Published by Ricardo and Isabel Nirenberg since 1998.
He’s back now, it’s been since Christmas. Then there was the family, and the gifts, and the stories, and I didn’t get to spend much time with him. Between then and now I enjoyed Tuesdays, when the cleaning lady came and I could follow her around the house. But now he’s back, and his parents are gone, off to Florida for a warmer spring break, and he’s staying with me. I was worried I wouldn’t get the chance to walk with him again before I died. I’m glad.
We stroll around the campus. Only a few blocks away from the apartment, it was always our neighborhood. But now he lives and studies here, his attitude smells more of proud ownership. “This is where the first sustained nuclear reaction happened.” I don’t see so well now, but I think it is not my vision that makes the statue amorphous, a sort of three legged bronze toadstool. I need to pee.
“We have two Heisman Trophies in there, though we don’t really play sports seriously any more. It could distract from rigorous thought, is the fear.” I still feel the same familiar urge. It never leaves me now.
Here there is a stone from the original University of Chicago, before Rockefeller re-founded it in Hyde Park. It is in the high wall of a newer building’s arch, words on it commemorating some long dismantled hall of the failed original institution. Beyond the arch with the stone is the grassy space, full of bushes and trees that divides the two sides of the university. He waits while I pee and then we sit in the grass under a tree, watching the joggers run by in the heat. The sun is strong, burning brightly above us in the sky. I pant hard, much harder than I used to. When he was little, though not very little, someone told him that the sun would die someday and it worried him, even though he knew it wouldn't happen for two thousand million years. Now he tells me that he's learned from David Hume that he doesn't know if the sun will rise tomorrow, though obviously it will. But he is not the little boy anymore and the prospect of a dead sun does not bother him. Instead he takes some sort of pleasure in knowing that he does not know. He knows that he doesn't know for sure the sun will rise tomorrow, which I suppose is more than can be said for those who don't know that they don't know the sun will rise tomorrow, though what difference it makes I don't know.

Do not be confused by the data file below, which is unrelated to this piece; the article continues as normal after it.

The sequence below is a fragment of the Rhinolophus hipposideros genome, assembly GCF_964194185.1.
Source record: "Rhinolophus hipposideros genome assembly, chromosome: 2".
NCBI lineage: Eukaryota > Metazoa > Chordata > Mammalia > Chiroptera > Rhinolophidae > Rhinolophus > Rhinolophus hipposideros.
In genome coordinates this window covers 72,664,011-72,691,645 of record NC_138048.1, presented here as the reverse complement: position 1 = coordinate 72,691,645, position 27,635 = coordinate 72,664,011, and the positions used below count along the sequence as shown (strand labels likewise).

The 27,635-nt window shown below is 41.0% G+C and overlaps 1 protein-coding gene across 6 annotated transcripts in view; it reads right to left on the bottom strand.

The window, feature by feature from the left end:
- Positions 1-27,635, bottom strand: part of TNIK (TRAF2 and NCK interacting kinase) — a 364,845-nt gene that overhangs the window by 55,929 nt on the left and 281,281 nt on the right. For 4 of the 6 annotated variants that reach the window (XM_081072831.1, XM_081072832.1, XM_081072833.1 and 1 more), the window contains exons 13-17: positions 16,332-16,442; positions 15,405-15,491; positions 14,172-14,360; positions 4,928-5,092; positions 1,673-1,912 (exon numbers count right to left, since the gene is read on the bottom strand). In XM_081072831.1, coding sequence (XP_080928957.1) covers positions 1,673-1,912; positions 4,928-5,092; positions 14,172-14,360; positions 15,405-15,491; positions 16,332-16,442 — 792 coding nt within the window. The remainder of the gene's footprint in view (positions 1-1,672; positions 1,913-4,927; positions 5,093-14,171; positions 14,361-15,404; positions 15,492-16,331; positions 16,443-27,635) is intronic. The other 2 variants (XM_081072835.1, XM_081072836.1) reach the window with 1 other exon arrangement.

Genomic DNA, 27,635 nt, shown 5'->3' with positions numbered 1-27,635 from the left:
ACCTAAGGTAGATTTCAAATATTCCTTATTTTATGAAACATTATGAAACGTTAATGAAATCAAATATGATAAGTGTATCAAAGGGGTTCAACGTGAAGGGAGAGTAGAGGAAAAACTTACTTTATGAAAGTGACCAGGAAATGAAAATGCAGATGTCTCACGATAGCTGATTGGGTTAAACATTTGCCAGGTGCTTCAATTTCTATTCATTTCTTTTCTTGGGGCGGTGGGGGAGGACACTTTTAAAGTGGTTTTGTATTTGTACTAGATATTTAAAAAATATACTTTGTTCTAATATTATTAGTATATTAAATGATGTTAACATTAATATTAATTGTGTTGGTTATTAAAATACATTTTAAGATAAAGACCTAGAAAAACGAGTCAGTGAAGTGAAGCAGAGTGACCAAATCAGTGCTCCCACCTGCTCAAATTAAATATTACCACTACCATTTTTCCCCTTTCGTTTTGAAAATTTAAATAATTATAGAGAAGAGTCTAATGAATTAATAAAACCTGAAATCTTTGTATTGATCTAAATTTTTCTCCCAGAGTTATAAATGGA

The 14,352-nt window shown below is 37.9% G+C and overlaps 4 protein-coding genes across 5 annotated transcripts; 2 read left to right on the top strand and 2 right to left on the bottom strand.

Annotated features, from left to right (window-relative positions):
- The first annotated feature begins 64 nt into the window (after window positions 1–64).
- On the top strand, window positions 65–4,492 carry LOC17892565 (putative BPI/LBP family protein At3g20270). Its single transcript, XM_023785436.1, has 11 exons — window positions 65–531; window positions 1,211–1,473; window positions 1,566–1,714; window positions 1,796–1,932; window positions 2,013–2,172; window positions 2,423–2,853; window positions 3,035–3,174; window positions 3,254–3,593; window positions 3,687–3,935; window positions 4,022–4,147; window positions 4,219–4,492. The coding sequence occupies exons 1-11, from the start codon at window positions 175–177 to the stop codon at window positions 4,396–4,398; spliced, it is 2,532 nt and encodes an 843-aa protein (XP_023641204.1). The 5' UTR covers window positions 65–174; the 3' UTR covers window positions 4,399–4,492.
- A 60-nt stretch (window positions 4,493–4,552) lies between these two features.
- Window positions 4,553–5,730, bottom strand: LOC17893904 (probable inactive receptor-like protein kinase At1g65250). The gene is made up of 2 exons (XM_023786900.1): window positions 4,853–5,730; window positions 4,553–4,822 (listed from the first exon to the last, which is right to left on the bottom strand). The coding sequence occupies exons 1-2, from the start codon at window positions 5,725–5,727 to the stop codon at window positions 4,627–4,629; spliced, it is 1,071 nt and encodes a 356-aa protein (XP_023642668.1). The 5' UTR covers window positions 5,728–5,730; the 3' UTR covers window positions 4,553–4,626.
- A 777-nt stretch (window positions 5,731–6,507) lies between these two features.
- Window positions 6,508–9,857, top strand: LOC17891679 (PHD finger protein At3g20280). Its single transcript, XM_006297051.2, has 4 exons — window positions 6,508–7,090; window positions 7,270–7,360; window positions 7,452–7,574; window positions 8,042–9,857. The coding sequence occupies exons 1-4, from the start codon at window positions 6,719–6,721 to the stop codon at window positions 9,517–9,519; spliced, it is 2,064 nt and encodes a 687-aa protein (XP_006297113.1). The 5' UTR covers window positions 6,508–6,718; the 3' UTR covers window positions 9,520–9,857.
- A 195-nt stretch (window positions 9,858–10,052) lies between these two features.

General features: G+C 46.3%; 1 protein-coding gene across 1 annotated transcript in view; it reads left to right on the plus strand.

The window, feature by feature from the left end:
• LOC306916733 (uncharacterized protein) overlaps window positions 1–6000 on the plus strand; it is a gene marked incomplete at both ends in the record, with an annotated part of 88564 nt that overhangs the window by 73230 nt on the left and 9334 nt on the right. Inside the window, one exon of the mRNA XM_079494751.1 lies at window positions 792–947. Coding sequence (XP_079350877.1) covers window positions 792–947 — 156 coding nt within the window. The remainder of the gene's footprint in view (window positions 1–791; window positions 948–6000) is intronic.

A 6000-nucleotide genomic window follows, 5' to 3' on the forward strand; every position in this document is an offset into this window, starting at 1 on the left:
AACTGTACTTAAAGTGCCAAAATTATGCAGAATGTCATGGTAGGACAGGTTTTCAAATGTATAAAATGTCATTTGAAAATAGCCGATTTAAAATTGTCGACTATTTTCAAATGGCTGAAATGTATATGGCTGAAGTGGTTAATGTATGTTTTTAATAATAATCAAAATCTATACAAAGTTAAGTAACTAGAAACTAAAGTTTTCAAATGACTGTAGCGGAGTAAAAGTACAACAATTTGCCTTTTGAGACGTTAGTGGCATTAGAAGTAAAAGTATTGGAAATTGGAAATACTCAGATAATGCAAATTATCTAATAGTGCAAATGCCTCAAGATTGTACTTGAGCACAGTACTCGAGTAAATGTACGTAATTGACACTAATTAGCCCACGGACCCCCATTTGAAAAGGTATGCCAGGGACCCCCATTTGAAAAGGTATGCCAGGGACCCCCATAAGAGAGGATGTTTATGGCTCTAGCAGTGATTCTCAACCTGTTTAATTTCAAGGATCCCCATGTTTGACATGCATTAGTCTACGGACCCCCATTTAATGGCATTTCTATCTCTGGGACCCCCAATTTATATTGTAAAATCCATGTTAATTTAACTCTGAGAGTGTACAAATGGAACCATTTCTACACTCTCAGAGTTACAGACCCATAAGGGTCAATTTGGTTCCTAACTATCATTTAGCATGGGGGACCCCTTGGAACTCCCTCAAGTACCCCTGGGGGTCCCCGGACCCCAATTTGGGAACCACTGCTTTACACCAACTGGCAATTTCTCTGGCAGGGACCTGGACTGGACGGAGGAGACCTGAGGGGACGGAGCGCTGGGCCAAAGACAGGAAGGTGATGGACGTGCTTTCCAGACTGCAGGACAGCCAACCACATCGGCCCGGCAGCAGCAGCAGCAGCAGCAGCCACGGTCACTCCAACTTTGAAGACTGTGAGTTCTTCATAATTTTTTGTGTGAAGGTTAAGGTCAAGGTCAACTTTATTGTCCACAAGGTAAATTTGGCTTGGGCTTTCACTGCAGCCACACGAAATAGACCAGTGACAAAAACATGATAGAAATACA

Though I tug him toward it, we don’t stop at the park behind the house where we used to play ball, where I would pounce on him and chase him up and down the slides. In the winter we ran in the snow when none of the other children had time to play with him, and once he fell and rolled and lost his cap. We looked for it all over, until I found it, patterned wool caked with packed snow. He didn’t care and ran to me, cheeks flushed with cold and excitement and said, “I love you, you’re my best friend.” He put the hat back on and we went home, and by the time we got in his hair had frozen into the wool and he had to wait a half hour to take off the cap.
I remember when he was even littler, and we used to walk the campus, his mother holding the child-leash to which he was tethered so that he wouldn't run off and watch the college students. They attracted him, these large children who’d left their childhood homes for the life of the mind, for the great books and Hume and Rousseau and Locke and Hobbes and algebra and statistics and calculus and physics and chemistry and biology and history and economics and psychology and english and spanish and philosophy and probably, hopefully, something else. I wonder now if they weren't trading leashes for chains. Not knowing if the sun may not rise for not caring.
Here are the dorms that he lives in, but I can’t go in, so I’m stuck looking at it and watching the people go in and out and smelling the aroma of alcohol and cigarettes and study that comes off them as they pass.
Like the sun I may not rise tomorrow. I probably won't. Will he care? He would have, once, though maybe it doesn't count when you're young and stupid. Perhaps caring is the enemy of rigor, like sports, running and running and running to a meaningless end zone. I think I do care. But my head is as undisciplined as my body, full of bubblings and emanations, flatulent emoting. Are these things that I am feeling nothing more than the effluence of the brain, now that death is a-knock knockin' at the corners of my mind? Is this love that I have lived for the cause or product of the pain that wraps round my body like a hug?
At home we lie on the couch with the TV on, playing a murder show, and I lay my head in his lap. I need to pee. He rests Rousseau on me, to whom he is devoted, and scratches between my ears. Years ago, when I was young too, we would lie on the couch and he would rest his head on my back and watch Saturday morning cartoons, to which he was devoted. Tomorrow I will be gone but he'll remain, perhaps with Rousseau, or a girl, and someday a family, and perhaps another family to whom he is devoted. He runs his fingers from my hindquarters all along my back and between my ears where he stops and moves his hand from side to side. I too will achieve rigor soon, I feel it in my limbs, which tell me of the truth of that poem:
'Our loves are not given, but only lent,
at compound interest of cent per cent.'
“You pissed on the couch?”
Alex Nirenberg currently attends the University of Chicago where he hopes one day to find his way to a writing course.